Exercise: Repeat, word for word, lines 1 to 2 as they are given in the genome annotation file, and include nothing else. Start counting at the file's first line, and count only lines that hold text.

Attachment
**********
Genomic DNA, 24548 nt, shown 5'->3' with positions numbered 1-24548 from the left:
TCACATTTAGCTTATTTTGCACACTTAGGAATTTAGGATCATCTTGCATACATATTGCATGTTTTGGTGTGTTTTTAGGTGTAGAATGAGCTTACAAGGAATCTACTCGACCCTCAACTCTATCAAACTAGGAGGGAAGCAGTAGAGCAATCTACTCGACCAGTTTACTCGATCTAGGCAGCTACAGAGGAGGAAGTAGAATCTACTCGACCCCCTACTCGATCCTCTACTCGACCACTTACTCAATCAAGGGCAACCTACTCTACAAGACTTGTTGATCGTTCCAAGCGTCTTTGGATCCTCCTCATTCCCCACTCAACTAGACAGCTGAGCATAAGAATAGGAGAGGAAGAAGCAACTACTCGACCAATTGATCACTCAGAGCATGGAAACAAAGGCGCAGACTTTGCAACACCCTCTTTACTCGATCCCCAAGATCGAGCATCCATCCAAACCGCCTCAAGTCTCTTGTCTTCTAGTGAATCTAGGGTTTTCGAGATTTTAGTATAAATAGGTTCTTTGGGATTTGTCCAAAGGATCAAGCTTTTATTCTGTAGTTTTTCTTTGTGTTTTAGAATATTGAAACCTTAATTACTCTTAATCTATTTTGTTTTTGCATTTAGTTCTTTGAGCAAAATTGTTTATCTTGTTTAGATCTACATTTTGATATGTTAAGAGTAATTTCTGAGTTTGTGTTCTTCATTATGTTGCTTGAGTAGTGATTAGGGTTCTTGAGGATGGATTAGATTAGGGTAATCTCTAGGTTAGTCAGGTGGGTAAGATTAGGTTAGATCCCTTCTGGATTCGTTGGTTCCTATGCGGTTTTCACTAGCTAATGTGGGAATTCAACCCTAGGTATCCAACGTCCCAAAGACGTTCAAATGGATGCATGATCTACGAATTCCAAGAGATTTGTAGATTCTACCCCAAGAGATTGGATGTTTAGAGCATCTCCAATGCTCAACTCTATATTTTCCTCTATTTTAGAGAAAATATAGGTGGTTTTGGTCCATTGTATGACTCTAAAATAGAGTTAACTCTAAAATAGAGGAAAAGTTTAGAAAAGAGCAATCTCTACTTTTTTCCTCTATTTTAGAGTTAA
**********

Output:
Genomic DNA, 24548 nt, shown 5'->3' with positions numbered 1-24548 from the left:
TCACATTTAGCTTATTTTGCACACTTAGGAATTTAGGATCATCTTGCATACATATTGCATGTTTTGGTGTGTTTTTAGGTGTAGAATGAGCTTACAAGGAATCTACTCGACCCTCAACTCTATCAAACTAGGAGGGAAGCAGTAGAGCAATCTACTCGACCAGTTTACTCGATCTAGGCAGCTACAGAGGAGGAAGTAGAATCTACTCGACCCCCTACTCGATCCTCTACTCGACCACTTACTCAATCAAGGGCAACCTACTCTACAAGACTTGTTGATCGTTCCAAGCGTCTTTGGATCCTCCTCATTCCCCACTCAACTAGACAGCTGAGCATAAGAATAGGAGAGGAAGAAGCAACTACTCGACCAATTGATCACTCAGAGCATGGAAACAAAGGCGCAGACTTTGCAACACCCTCTTTACTCGATCCCCAAGATCGAGCATCCATCCAAACCGCCTCAAGTCTCTTGTCTTCTAGTGAATCTAGGGTTTTCGAGATTTTAGTATAAATAGGTTCTTTGGGATTTGTCCAAAGGATCAAGCTTTTATTCTGTAGTTTTTCTTTGTGTTTTAGAATATTGAAACCTTAATTACTCTTAATCTATTTTGTTTTTGCATTTAGTTCTTTGAGCAAAATTGTTTATCTTGTTTAGATCTACATTTTGATATGTTAAGAGTAATTTCTGAGTTTGTGTTCTTCATTATGTTGCTTGAGTAGTGATTAGGGTTCTTGAGGATGGATTAGATTAGGGTAATCTCTAGGTTAGTCAGGTGGGTAAGATTAGGTTAGATCCCTTCTGGATTCGTTGGTTCCTATGCGGTTTTCACTAGCTAATGTGGGAATTCAACCCTAGGTATCCAACGTCCCAAAGACGTTCAAATGGATGCATGATCTACGAATTCCAAGAGATTTGTAGATTCTACCCCAAGAGATTGGATGTTTAGAGCATCTCCAATGCTCAACTCTATATTTTCCTCTATTTTAGAGAAAATATAGGTGGTTTTGGTCCATTGTATGACTCTAAAATAGAGTTAACTCTAAAATAGAGGAAAAGTTTAGAAAAGAGCAATCTCTACTTTTTTCCTCTATTTTAGAGTTAA